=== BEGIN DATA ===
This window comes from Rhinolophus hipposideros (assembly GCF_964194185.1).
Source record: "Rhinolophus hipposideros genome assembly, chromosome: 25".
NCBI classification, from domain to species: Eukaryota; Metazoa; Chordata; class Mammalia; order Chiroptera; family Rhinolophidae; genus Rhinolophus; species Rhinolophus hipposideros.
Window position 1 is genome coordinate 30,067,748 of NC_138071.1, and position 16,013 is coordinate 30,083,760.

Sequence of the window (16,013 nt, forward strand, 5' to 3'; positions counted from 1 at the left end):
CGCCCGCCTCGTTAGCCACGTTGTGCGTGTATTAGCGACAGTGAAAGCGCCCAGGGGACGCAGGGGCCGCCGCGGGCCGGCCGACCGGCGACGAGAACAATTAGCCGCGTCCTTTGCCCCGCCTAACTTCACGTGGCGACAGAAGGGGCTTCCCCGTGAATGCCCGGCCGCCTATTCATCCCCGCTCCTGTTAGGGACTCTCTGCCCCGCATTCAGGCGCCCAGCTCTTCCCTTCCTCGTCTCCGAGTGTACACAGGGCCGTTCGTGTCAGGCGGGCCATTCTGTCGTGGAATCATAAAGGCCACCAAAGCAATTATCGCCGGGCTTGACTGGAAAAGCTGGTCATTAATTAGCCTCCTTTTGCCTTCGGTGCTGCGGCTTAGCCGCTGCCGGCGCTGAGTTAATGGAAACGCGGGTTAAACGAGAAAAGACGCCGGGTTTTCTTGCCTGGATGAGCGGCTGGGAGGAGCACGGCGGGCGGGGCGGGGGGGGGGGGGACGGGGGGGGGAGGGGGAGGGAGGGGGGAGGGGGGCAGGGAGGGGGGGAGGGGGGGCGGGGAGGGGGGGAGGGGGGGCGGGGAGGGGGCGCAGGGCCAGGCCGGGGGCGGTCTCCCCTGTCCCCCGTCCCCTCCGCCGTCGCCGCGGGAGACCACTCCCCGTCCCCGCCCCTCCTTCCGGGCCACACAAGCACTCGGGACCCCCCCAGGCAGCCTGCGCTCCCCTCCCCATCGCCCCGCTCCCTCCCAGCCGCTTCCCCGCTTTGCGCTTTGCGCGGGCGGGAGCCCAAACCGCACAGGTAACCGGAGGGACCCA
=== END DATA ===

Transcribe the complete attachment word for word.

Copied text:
This window comes from Rhinolophus hipposideros (assembly GCF_964194185.1).
Source record: "Rhinolophus hipposideros genome assembly, chromosome: 25".
NCBI classification, from domain to species: Eukaryota; Metazoa; Chordata; class Mammalia; order Chiroptera; family Rhinolophidae; genus Rhinolophus; species Rhinolophus hipposideros.
Window position 1 is genome coordinate 30,067,748 of NC_138071.1, and position 16,013 is coordinate 30,083,760.

Sequence of the window (16,013 nt, forward strand, 5' to 3'; positions counted from 1 at the left end):
CGCCCGCCTCGTTAGCCACGTTGTGCGTGTATTAGCGACAGTGAAAGCGCCCAGGGGACGCAGGGGCCGCCGCGGGCCGGCCGACCGGCGACGAGAACAATTAGCCGCGTCCTTTGCCCCGCCTAACTTCACGTGGCGACAGAAGGGGCTTCCCCGTGAATGCCCGGCCGCCTATTCATCCCCGCTCCTGTTAGGGACTCTCTGCCCCGCATTCAGGCGCCCAGCTCTTCCCTTCCTCGTCTCCGAGTGTACACAGGGCCGTTCGTGTCAGGCGGGCCATTCTGTCGTGGAATCATAAAGGCCACCAAAGCAATTATCGCCGGGCTTGACTGGAAAAGCTGGTCATTAATTAGCCTCCTTTTGCCTTCGGTGCTGCGGCTTAGCCGCTGCCGGCGCTGAGTTAATGGAAACGCGGGTTAAACGAGAAAAGACGCCGGGTTTTCTTGCCTGGATGAGCGGCTGGGAGGAGCACGGCGGGCGGGGCGGGGGGGGGGGGGACGGGGGGGGGAGGGGGAGGGAGGGGGGAGGGGGGCAGGGAGGGGGGGAGGGGGGGCGGGGAGGGGGGGAGGGGGGGCGGGGAGGGGGCGCAGGGCCAGGCCGGGGGCGGTCTCCCCTGTCCCCCGTCCCCTCCGCCGTCGCCGCGGGAGACCACTCCCCGTCCCCGCCCCTCCTTCCGGGCCACACAAGCACTCGGGACCCCCCCAGGCAGCCTGCGCTCCCCTCCCCATCGCCCCGCTCCCTCCCAGCCGCTTCCCCGCTTTGCGCTTTGCGCGGGCGGGAGCCCAAACCGCACAGGTAACCGGAGGGACCCA